Gone are the days when professors interacted with students only in the classroom. Today, many use the Internet or the campus computer network to augment class discussion and office-hour conversations.
Professor of English Nick Jones, for example, uses electronic mail to keep up with advisees, reminding them of deadlines and conducting some preconference advising. "It's much easier than playing phone tag and faster than notes in campus mail," he said. He also uses e-mail to conduct class business between classes, such as giving feedback on group presentations.
Savvy users of the Alpha, Oberlin's large central computer, know how to find out who else is using the computer when they are. Jan Cooper, John Charles Reid Associate Professor of Expository Writing, finds that her students send her short questions by e-mail when they see that she's logged on. Cooper said she enjoys these interchanges and thinks they "help keep students' anxiety from building up." Cooper also has established electronic discussion groups for her classes and said the online discussions clear up many problems and questions so that classroom time can be devoted to weightier issues.
Professor of Politics Eve Sandberg also uses bulletin boards to continue or initiate discussions that relate to class readings. Recently she found material on the World Wide Web about foreign aid, a subject one of her classes was studying. She posted the file--a speech by a U.S. foreign-aid administrator--on an electronic bulletin board she had established for the class. Students who read the file attached their own electronic notes to it, expressing their concerns, hopes, and evaluations.
Some professors devise complex Web sites for their courses. Associate Professor of History Gary Kornblith has developed an online syllabus for students taking his class American History to 1877. His site is an electronic resource rich in hyperlinks, including those to outlines of his lectures, a virtual tour of the Plimouth Plantation, and the Covenant of the Oberlin Colony.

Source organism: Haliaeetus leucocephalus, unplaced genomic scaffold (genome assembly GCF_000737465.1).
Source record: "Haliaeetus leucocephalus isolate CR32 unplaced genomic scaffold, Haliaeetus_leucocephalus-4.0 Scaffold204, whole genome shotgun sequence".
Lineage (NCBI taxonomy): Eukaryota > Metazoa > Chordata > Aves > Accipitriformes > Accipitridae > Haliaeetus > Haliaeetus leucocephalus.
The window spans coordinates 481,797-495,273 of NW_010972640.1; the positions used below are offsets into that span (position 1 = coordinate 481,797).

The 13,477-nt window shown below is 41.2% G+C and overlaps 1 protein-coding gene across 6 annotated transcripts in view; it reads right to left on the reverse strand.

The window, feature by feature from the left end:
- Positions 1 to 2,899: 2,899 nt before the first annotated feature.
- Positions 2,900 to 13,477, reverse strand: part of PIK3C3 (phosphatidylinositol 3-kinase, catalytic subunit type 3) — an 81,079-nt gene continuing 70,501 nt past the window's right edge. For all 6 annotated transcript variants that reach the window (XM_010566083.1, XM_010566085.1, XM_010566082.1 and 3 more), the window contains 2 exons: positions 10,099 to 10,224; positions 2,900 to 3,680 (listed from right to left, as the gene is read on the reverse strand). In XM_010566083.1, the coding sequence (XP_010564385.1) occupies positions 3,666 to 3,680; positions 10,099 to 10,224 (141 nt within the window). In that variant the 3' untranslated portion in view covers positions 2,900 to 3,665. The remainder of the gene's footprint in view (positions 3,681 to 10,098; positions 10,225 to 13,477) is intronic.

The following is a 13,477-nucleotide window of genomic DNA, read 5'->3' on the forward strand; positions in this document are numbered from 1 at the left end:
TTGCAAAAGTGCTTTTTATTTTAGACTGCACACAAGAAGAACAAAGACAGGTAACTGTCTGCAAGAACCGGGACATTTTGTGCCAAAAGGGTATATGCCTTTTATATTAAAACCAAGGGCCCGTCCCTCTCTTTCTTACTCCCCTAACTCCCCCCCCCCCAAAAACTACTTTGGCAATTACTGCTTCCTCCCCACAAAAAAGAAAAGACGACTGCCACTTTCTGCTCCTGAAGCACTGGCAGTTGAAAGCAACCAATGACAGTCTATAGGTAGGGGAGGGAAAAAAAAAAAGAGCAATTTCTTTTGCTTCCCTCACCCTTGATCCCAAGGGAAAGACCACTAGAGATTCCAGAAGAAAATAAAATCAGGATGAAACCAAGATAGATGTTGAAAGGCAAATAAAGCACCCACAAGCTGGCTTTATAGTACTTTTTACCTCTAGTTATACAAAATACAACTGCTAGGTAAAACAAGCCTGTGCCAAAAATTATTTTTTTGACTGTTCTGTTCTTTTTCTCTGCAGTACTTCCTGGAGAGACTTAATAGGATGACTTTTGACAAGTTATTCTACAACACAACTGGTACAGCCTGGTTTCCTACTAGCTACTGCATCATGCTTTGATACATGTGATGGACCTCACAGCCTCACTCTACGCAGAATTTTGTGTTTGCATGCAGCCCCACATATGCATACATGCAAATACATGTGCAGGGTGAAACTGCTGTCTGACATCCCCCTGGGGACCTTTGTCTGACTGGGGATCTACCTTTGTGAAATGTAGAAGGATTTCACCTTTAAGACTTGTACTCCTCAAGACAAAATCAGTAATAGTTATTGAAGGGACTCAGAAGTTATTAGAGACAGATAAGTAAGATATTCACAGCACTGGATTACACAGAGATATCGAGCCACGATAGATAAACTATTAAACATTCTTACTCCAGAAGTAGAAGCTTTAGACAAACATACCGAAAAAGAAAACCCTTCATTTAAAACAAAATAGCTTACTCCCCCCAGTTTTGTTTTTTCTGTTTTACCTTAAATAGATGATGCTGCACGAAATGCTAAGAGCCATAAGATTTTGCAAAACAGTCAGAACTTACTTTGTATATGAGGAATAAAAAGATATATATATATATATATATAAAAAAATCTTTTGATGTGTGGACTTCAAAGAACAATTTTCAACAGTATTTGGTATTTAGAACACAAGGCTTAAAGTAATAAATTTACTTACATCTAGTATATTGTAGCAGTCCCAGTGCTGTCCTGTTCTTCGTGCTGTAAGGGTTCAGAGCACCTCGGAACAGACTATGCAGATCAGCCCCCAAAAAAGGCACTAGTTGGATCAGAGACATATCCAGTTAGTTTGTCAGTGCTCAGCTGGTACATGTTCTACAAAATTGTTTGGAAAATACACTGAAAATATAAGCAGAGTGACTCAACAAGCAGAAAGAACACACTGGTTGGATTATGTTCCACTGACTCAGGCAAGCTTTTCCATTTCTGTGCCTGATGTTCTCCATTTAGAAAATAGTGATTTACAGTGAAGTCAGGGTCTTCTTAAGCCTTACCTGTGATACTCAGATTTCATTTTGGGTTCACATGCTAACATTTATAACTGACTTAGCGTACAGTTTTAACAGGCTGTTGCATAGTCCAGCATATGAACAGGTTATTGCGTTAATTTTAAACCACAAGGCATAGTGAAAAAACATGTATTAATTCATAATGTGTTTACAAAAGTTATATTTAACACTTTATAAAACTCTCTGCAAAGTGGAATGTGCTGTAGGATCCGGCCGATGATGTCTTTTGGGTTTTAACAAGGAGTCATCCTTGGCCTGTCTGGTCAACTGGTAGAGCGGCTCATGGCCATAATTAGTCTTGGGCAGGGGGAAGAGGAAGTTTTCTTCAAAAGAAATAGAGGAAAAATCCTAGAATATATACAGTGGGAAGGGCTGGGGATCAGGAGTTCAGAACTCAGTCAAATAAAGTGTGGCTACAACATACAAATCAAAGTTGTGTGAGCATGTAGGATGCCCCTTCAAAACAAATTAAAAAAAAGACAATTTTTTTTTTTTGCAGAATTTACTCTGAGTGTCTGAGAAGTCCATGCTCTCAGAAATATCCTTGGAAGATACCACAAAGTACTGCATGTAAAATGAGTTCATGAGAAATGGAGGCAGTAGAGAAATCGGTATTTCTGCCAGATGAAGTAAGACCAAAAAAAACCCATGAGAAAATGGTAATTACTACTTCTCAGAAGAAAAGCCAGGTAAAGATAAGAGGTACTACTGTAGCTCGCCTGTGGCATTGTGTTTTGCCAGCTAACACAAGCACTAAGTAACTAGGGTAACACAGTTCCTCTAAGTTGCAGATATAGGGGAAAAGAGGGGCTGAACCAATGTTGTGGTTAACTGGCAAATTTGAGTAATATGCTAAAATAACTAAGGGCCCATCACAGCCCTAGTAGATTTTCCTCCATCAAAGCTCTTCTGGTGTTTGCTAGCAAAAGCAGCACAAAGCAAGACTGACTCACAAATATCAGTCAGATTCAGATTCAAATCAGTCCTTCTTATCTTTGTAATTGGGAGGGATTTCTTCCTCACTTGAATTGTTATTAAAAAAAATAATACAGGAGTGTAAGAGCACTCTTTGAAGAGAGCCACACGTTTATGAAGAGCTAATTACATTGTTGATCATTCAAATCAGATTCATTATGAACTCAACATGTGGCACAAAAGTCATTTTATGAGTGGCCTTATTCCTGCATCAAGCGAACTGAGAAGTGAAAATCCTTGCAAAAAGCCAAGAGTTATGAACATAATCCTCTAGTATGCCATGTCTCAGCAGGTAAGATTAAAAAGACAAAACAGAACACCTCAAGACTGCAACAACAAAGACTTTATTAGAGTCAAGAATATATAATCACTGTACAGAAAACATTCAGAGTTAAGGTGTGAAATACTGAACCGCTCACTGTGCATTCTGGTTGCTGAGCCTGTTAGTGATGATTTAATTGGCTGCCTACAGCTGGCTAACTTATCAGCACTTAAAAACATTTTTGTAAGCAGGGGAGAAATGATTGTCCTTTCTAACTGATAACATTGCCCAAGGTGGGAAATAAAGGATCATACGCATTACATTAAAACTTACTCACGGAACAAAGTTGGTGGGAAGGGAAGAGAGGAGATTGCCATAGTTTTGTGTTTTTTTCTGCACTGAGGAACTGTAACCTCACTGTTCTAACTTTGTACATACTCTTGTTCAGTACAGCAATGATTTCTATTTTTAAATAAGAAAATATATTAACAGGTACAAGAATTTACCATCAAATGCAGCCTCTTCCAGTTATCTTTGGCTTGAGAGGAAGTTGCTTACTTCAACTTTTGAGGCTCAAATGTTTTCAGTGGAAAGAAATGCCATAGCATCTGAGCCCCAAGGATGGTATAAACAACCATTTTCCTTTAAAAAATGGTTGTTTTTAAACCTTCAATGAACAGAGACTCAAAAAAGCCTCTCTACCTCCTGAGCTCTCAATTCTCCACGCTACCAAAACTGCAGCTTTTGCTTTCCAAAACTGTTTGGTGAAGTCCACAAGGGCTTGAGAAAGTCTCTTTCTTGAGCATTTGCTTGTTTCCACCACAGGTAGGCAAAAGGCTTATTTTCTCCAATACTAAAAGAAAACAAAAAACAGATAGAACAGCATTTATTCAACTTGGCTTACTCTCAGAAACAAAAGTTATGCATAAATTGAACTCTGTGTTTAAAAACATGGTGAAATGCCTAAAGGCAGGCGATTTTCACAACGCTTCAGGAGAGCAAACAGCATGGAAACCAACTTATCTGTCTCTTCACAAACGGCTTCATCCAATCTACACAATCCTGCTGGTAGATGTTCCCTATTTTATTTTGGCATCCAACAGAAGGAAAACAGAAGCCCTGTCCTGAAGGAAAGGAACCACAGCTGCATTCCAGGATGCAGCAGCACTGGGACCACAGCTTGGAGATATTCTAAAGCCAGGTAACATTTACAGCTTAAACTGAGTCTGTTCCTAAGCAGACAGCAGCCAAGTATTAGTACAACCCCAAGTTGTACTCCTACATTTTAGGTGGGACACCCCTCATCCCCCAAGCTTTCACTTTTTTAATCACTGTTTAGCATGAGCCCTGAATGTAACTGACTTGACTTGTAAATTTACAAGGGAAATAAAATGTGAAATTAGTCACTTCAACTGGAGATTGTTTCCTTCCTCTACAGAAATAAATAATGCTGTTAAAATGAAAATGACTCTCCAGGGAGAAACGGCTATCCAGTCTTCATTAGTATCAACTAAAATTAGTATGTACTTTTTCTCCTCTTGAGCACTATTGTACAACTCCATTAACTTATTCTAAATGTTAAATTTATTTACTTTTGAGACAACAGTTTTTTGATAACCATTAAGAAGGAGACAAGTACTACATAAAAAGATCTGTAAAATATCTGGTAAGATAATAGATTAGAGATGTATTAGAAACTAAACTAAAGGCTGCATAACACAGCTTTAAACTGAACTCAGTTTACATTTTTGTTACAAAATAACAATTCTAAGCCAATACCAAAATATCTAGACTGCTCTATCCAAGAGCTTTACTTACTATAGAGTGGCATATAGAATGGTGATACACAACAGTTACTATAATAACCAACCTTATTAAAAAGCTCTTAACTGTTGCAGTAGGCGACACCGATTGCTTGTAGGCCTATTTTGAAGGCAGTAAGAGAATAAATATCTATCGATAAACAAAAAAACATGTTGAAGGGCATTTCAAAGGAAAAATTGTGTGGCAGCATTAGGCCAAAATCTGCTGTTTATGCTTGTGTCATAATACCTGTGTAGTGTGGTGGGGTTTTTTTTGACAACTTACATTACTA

Another World Wide Web site to watch is http://www.thomson.com/rcenters/kendall1/kendall1.html. Here, Assistant Professor of Sociology Daphne John, a consultant for a publishing company, is developing a web site for one of the publisher's introductory sociology textbooks. The site allows students from several campuses to communicate with one another about the text and about issues related to the courses they are taking that use the book. John oversees the discussion and prompts students with questions and topics. She has prepared online exercises for the book, and has posted exemplary student work on the site.
Despite eager anticipation, some projects don't succeed. Last semester Professor of English Robert Longsworth established an electronic bulletin board on which students could post examples of local linguistic usage. Longsworth and his classes have long been famous for compiling current student slang. Past lists were compiled "simply by asking students to submit slips of paper," said Longsworth.
"I thought that the bulletin board would be preferable because it would allow all students in the class to see everything that had been posted," Longsworth said. But he was disappointed by the results. "The number of submissions was relatively low, and only a few students participated."
Pat Day, associate professor of English, requires students to post on the class electronic bulletin board one statement and several responses to other students' statements related to course work during the semester. Day said he insists that his students use the bulletin board "even if they see it as venturing into the enemy's camp." People interested in language and the arts need to deal with all forms of writing, and bulletin boards will be around for some time, he said. "The forms will change, but it's important to understand the history of them."
--Linda K. Grashoff
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